Following this successful phase IIb clinical study, the efficacy of a P140 peptide-based strategy in lupus patients was evaluated in a second phase IIb trial by the biopharmaceutical company Cephalon (Frazer, Pennsylvania). In this study, 10% trehalose was used as excipient (Forigerimod, CEP-33457) instead of mannitol. The clinical data that were reported indicated a negative impact of this excipient on the efficacy of the peptide [17, 19]. In the open label follow-up of 11 patients given Forigerimod following the CEP-33457 phase IIb clinical trial, it was observed that, unlike Lupuzor, there was no apparent response for several months, the peptide in trehalose even tending to be less effective than placebo. Approximately 6 months later clear-cut improvements in response measures were observed, suggesting that at this stage the negative influence of trehalose was overcome [19]. A phase III clinical study (with a Special Protocol Assessment and “Fast Track” designation from the FDA) is currently being conducted by Immupharma based on Lupuzor (P140 in mannitol) in Europe, US and Mauritius.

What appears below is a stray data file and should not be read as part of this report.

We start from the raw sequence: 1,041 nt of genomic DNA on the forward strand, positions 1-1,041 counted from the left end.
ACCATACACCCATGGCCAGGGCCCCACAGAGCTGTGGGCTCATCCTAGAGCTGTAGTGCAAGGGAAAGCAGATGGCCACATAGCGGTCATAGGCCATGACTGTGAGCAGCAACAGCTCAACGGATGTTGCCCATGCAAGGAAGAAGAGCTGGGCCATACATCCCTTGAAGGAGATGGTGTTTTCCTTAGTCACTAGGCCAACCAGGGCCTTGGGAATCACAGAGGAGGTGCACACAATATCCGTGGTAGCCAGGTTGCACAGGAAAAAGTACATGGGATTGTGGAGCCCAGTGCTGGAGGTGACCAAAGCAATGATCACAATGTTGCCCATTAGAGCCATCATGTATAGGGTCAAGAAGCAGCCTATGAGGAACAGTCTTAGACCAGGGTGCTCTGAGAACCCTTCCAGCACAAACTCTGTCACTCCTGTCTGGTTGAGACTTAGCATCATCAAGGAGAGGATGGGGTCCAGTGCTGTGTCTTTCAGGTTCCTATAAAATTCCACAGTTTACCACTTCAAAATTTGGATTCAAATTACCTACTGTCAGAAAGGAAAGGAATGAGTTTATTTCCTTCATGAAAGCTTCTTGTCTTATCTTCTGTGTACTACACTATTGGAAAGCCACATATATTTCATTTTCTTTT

Trehalose, an activator of autophagy, severely interferes with the beneficial effect of P140 peptide.